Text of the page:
Rosatom already acknowledged several times that water is seeping out of the ponds into the Techa river system. And the people of Muslyumovo and it’s surroundings are still depending on that water for their gardens. Still, Rosatom continues to dump its waste into the ponds. But, they are not called “ponds” anymore. They are now called “special industrial ponds”, “objects of nuclear energy use”, and the dumping is called “inserting liquid radioactive waste for storage”.

Mayak is everywhere. Rosatom may be polluting a Mayak near you: by reprocessing spent nuclear fuel from your nearby nuclear power station, by building a nuclear power station that will later send its spent fuel to Russia for reprocessing, or by loading your neighbouring nuclear plant with reprocessed uranium fuel from Mayak.

Rosatom’s operation in Mayak illustrates that the nuclear industry is not interested in people. After all, 60 years since the disaster the people around Mayak are “a sort of radioactive waste”.

Jan Haverkamp is an expert consultant nuclear energy and energy policy for GreenpeaceCentral and Eastern Europe and part of Greenpeace’s Radiation Protection Advisors team.

September 30, 2017 Posted by | environment, Russia, social effects | Leave a comment

12 year study on children’s teeth led to stopping of atmospheric nuclear bomb tests

The analysis revealed a spike in strontium-90 levels in children born between 1954 and 1955. This coincided with a period of extensive nuclear testing that started in 1953. Among these children, strontium-90 levels were also found to be higher in those who were bottle-fed compared to those who were breastfed.

This observation further emphasized that the children were absorbing the radioactive element from the environment — picture acres of dairy farms showered with rain that has just passed through kilometers of atmosphere containing radioactive dust.

Experiments explained: Baby Tooth Survey  In June 1963, shortly after publishing the first phase of the study, Dr. Eric Reiss, one of the main participating scientists, presented the findings in testimony before the American Senate committee. Two months later, the Partial Test Ban Treaty (PTBT) between the United States, the Soviet Union, and Britain was signed. This agreement prevented countries from performing test detonations of nuclear weapons, except for those conducted underground.

During a second phase of the study, a 50 per cent decline in strontium-90 was seen in children born in 1968, thanks in part to the PTBT that Franklin and her team helped bring about.


Ursula Franklin’s contributions to reforming the regulation of nuclear weapons, Varsity,   https://thevarsity.ca/2017/09/25/experiments-explained-baby-tooth-survey/ 
By Farah Badr,

 ZAHRA DANAEI/THE VARSITY, Humanity has been fundamentally transformed by the discovery of nuclear radiation and radioactive chemical elements. Marie and Pierre Curie discovered radium in the late 1890s, following Henri Becquerel’s discovery of radioactivity. Since then, World War I has led to the advent of the first X-ray machine, which treated injured soldiers, and World War II has brought upon the development of weapons of mass destruction.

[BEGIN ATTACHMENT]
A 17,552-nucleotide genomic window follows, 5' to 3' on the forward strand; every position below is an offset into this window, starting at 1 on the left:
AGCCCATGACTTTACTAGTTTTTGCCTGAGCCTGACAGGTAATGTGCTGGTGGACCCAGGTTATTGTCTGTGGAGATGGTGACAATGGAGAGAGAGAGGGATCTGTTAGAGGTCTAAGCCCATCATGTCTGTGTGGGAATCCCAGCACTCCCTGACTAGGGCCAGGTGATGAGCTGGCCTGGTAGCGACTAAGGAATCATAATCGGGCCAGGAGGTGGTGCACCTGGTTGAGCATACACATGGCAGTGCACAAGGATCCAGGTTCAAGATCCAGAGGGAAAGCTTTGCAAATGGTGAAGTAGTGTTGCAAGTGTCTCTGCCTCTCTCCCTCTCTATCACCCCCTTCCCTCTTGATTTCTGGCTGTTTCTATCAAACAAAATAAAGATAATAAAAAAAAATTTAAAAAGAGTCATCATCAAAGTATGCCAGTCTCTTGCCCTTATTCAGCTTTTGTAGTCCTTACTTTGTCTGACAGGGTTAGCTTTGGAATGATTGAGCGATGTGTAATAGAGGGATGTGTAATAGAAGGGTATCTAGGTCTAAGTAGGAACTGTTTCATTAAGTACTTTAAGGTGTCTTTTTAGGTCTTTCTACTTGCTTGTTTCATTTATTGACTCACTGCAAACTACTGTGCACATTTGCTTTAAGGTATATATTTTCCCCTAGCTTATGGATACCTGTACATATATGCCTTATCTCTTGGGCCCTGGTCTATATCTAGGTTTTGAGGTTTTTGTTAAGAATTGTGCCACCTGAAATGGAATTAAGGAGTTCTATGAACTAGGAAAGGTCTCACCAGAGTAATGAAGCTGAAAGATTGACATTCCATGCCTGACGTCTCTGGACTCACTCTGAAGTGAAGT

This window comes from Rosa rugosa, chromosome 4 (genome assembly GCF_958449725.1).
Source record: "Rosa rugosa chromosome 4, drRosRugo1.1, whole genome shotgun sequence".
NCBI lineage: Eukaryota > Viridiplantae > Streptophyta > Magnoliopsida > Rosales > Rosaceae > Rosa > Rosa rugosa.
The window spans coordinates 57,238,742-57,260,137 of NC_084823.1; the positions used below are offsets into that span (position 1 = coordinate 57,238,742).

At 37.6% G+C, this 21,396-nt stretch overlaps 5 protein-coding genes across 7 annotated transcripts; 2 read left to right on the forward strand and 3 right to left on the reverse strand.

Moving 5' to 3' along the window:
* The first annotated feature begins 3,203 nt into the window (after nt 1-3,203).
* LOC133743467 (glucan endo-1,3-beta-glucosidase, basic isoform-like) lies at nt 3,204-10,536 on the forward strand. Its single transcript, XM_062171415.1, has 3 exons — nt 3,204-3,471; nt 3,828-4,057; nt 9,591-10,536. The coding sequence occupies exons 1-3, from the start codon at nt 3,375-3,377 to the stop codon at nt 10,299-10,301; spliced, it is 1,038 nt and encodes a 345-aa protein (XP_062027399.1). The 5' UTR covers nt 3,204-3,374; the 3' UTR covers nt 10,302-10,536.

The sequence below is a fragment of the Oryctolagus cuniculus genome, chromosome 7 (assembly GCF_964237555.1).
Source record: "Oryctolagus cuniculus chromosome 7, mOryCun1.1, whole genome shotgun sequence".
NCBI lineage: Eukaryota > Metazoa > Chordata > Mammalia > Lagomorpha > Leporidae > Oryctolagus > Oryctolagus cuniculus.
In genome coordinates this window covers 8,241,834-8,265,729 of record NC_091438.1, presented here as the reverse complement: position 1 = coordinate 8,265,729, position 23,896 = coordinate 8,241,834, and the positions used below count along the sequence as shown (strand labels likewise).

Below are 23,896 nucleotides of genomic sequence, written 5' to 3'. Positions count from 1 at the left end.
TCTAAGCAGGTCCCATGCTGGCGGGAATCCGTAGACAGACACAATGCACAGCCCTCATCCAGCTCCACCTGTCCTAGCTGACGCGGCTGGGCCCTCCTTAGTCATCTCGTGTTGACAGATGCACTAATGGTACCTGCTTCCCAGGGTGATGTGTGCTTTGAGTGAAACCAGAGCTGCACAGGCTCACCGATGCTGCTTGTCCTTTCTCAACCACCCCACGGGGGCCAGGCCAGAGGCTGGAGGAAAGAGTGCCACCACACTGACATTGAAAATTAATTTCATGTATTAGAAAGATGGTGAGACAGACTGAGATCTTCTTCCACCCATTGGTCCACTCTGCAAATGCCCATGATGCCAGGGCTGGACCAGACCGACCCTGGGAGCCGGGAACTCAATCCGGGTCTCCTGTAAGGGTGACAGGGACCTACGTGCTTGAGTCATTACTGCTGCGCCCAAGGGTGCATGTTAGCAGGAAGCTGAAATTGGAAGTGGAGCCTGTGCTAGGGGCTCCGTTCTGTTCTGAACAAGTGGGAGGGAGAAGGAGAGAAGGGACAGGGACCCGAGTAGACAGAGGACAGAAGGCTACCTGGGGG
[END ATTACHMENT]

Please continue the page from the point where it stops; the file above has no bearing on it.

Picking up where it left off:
Not long after, scientists began collecting radioactive baby teeth on American land: the unexpected aftermath of harnessing the unprecedented power of nuclear radiation.

One of those scientists was Ursula Franklin, the first female to receive the University Professor distinction at U of T in 1984. Franklin was an academic, an educator, a prolific writer, a highly vocal and active pacifist and feminist, but also held the lesser known titles of metallurgist, archaeometrist, practicing Quaker, and Holocaust survivor.

It is perhaps the result of her impactful social activism and visionary writings on war, globalism, social justice, and technology that some attention has been drawn away from Franklin’s scientific achievements.

One such accomplishment was a high-profile study that started in 1958. In collaboration with a number of scientists, Franklin investigated the impact of ground nuclear weapon testing, which had begun in the early 1940s in prelude to the attack on Japan at the end of World War II. Radioactive elements, one of which was strontium-90, had been released for the first time into the environment due to this nuclear weapon testing. Strontium-90 chemically resembles the important nutritional element calcium, leading to its incorporation along with calcium into the bones and teeth of developing unborn babies, which continues even after their birth.

Over the course of the 12-year study, the team collected more than 300,000 shed baby teeth, mostly from children in St. Louis, Missouri. The researchers incinerated and pulverized the teeth before extracting and analyzing its composite minerals.

The analysis revealed a spike in strontium-90 levels in children born between 1954 and 1955. This coincided with a period of extensive nuclear testing that started in 1953. Among these children, strontium-90 levels were also found to be higher in those who were bottle-fed compared to those who were breastfed.

This observation further emphasized that the children were absorbing the radioactive element from the environment — picture acres of dairy farms showered with rain that has just passed through kilometers of atmosphere containing radioactive dust.